Florida Gators Heading to BCS Title Game vs. Ohio State
Michigan was the odd team out in this year's college football controversy, getting passed by the slimmest margin in BCS history and denied a rematch with the Buckeyes.
Despite the results, Meyer and Wolverines coach Lloyd Carr found common ground Sunday night in bashing the BCS.
"It's an imperfect system," Meyer said. "If you want a true national championship, the only way to do it is on the field.
Carr's take: "I don't think there is any question that there are flaws in the system. I hope one day we have a system where all the issues are decided on the field."
Maybe one day, but not yet.
Florida, which lobbied hard for the victory, got in by a whisker - just a hundredth of a point in the BCS standings.
The Gators had a BCS average of .944. The Wolverines were at .934. The teams were tied in the computer ratings, but Florida had a 38-point lead in the Harris poll and a 26-point advantage in the coaches' poll.
Meyer spent more time answering questions about why voters finally saw fit to put the Gators ahead of Michigan than he did talking about how his team went 12-1 against one of the nation's best schedules to win the country's toughest conference.
"We're beyond the fact of do we need a playoff," he said. "It's now, can we get one."
Of course, Southern California could have made things simpler by beating UCLA on Saturday. Instead, the Trojans were upset 13-9, dropping in the standings and clearing the way for Florida (12-1) or Michigan (11-1).
The Gators leapfrogged idle Michigan by winning the Southeastern Conference championship game, 38-28, over Arkansas.
"It's well deserved, and I'm proud of it," Meyer said of the Gators' selection.
The championship game is Jan. 8 in Glendale, Ariz.
Michigan's consolation prize is a Rose Bowl bid to play USC (10-2), a classic Big Ten vs. Pac-10 matchup of teams left to wonder what could have been.
"I don't think they (Florida) would have moved ahead of us if USC would have won the game," said Michigan coach Lloyd Carr.
In other bowls:
_ Big 12 champion Oklahoma will meet unbeaten Boise State in the Fiesta on Jan. 1.
_ Big East champion Louisville will play ACC champion Wake Forest in the Orange on Jan. 2.
_ LSU will take Florida's spot in the Sugar and play Notre Dame on Jan. 3.
When the Wolverines ended their regular season with a 42-39 loss to the Buckeyes two weeks ago, they talked about getting another swing at their Big Ten rivals.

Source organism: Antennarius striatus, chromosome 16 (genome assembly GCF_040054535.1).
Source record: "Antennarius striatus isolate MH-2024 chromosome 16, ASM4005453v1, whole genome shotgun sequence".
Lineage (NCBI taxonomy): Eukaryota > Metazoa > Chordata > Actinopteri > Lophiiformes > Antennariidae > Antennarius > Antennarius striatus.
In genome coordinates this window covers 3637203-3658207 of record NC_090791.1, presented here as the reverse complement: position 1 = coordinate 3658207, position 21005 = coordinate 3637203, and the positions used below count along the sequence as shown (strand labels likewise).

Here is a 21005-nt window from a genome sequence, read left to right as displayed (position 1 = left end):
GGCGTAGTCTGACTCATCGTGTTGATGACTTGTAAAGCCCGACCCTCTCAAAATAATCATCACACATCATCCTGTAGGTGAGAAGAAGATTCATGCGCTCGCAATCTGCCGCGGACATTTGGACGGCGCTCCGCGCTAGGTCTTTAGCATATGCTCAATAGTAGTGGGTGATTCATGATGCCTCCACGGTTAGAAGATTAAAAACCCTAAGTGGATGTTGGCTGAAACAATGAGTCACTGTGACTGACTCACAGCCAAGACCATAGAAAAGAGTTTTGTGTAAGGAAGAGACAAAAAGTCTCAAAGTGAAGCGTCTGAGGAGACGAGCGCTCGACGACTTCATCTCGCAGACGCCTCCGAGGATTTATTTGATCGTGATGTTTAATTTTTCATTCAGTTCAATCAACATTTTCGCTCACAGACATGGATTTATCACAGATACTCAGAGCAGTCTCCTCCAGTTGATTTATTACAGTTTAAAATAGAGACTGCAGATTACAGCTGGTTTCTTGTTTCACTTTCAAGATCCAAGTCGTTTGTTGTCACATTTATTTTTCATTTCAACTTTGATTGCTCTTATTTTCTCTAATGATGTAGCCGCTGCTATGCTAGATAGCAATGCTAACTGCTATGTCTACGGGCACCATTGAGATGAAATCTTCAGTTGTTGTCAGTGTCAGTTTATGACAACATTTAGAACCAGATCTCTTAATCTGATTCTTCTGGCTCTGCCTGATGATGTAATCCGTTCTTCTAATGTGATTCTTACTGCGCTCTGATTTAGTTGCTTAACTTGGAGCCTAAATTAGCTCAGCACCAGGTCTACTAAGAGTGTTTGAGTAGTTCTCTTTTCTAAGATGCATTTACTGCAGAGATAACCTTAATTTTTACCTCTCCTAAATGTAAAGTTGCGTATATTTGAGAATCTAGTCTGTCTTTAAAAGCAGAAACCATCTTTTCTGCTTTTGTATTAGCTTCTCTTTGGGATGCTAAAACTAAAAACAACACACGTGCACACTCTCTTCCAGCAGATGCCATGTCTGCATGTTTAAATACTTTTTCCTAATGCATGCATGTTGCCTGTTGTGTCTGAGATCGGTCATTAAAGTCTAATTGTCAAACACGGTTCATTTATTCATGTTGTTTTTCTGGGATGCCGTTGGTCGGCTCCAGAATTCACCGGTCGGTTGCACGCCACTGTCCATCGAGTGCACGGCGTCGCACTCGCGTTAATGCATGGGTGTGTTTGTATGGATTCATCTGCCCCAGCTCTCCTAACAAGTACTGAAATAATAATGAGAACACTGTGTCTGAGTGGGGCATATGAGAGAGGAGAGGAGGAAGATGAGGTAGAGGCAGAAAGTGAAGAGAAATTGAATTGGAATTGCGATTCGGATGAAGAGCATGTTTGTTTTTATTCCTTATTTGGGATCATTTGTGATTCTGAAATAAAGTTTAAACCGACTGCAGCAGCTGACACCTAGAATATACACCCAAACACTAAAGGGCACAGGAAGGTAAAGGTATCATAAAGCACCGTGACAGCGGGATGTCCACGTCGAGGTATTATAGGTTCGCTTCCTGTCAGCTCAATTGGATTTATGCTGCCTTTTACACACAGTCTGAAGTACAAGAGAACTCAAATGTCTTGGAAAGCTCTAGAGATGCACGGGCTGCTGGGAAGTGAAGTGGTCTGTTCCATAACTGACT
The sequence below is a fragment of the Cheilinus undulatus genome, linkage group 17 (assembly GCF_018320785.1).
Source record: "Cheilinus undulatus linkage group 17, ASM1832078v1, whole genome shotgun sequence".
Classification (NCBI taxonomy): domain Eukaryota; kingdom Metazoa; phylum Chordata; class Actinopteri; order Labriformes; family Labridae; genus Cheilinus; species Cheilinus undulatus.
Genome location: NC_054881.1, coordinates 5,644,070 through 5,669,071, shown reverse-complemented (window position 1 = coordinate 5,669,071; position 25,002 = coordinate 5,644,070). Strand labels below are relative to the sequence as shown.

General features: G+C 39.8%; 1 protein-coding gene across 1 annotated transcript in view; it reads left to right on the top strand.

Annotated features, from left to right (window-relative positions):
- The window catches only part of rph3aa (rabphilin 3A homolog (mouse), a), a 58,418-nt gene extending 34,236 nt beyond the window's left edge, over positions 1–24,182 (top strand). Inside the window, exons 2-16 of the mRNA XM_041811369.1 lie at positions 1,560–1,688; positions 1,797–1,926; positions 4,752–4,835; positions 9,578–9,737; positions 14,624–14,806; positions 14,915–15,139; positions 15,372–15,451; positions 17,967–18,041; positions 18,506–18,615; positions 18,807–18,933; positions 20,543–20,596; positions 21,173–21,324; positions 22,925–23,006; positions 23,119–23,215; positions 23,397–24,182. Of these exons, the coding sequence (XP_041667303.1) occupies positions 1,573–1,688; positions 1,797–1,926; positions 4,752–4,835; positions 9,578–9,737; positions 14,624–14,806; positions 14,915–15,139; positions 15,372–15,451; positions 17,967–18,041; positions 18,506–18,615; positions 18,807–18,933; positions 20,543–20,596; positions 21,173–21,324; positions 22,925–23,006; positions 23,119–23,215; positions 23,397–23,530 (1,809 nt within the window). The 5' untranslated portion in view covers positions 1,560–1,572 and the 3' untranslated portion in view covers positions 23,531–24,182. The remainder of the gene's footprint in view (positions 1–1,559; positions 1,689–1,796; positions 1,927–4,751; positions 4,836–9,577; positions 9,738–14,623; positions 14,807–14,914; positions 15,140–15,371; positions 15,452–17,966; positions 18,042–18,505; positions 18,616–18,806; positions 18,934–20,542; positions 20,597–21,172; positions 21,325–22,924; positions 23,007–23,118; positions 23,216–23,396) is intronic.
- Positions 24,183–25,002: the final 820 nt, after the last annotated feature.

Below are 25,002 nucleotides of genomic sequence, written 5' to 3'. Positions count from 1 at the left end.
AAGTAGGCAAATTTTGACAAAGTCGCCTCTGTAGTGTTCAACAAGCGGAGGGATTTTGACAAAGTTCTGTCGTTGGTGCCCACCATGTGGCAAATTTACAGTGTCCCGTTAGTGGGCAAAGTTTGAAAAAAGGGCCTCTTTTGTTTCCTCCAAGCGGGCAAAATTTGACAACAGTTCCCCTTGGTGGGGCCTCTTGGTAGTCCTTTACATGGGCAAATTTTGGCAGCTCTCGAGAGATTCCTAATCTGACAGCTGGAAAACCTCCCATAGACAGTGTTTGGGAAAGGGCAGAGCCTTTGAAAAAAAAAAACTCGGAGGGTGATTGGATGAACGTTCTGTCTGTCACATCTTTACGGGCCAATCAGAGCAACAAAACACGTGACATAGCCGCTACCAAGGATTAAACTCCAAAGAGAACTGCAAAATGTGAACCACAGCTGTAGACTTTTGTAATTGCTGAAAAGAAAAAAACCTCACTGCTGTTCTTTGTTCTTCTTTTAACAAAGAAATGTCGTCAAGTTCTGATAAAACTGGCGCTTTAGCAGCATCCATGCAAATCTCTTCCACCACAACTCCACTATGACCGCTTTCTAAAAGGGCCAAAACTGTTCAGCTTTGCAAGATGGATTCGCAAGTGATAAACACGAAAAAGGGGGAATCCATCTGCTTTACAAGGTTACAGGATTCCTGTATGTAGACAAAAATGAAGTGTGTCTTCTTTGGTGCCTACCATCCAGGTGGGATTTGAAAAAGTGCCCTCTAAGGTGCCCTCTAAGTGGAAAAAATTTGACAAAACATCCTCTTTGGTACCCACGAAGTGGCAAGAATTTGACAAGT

While Michigan was left to wait and hope, the other contenders still had games to play.
As Florida padded its resume, Meyer became a very vocal critic of the BCS, especially when it appeared the Gators wouldn't get a shot at Ohio State - and Michigan could get a mulligan.
Meyer suggested the BCS should be imploded if the SEC champ again was left out of the championship game - the way undefeated Auburn was in 2004.
Ohio State coach Jim Tressel, who is taking the Buckeyes to the BCS championship game for the second time in his six years in Columbus, isn't so sure about a playoff system.
"With a 12 game season, it would be next to impossible to have a 16-team playoff," he said. "We'll continually improve the system. As you look at it over the past few years, it has gotten better and better."
But Tressel wanted no part of helping decide which team the Buckeyes would face in Arizona.
A voter in the coaches' poll, Tressel declined to cast a ballot in the final rankings.
"We felt it was somewhat of a conflict of interest," Tressel said.
It's always something with the BCS. The system was created to make sure No. 1 and No. 2 played in the final game of the season, but rarely has there been a title game everybody agreed upon. If it's not too many unbeaten teams, which was the case in '04 when USC beat Oklahoma for the title, it's not enough, which has usually been the case. Last year, when USC and Texas were the only undefeateds, was an aberration.
"What we've got is an extremely exciting regular season that the BCS actually enhanced by making so many games important not only in the region that they were played but nationally," said Mike Slive, BCS coordinator and SEC commissioner. "The next part is here we are with many deserving teams.
"We need to continue over the next few years to look at the postseason to make sure it works the way we want it to work."
So instead of the 104th meeting between the Wolverines and the Buckeyes, Florida and Ohio State will play for the first time.
The Buckeyes have won four national championships, including the 2002 title under Tressel. Ohio State upset Miami 31-24 in an overtime classic at the Fiesta Bowl.
Last year, Ohio State beat Notre Dame 34-20 in the Fiesta Bowl, giving the country a taste of what was to come this season.
The Buckeyes have been No. 1 since the preseason. Led by Heisman Trophy front-runner Troy Smith, they've run roughshod over their competition. Only Michigan and Illinois stayed within 17 points of Ohio State.
Smith, a senior, capped his season with four touchdown passes against the Wolverines. He finished with 30 TD passes and five interceptions.
Florida, meanwhile, rarely had an easy game. The Gators won at Tennessee by one in September, and none of their last five victories over I-A teams have been by more than 10 points.
The Gators relied on their defense, a unit ranked 10th nationally in yards allowed and sixth in scoring.
Florida's senior quarterback, Chris Leak, entered the season as a Heisman contender but ended up sharing the job with freshman sensation Tim Tebow.
Tebow's tough running has complemented Leak's passing, but unlike the explosive Buckeyes, Florida's offense has had its ups and downs. The Gators' only loss came Oct. 18 at Auburn, a 27-17 setback that was a four-point game until the Tigers scored on the final play.
"They have a great football team," Tressel said. "When you can win the SEC championship, you're a great football team."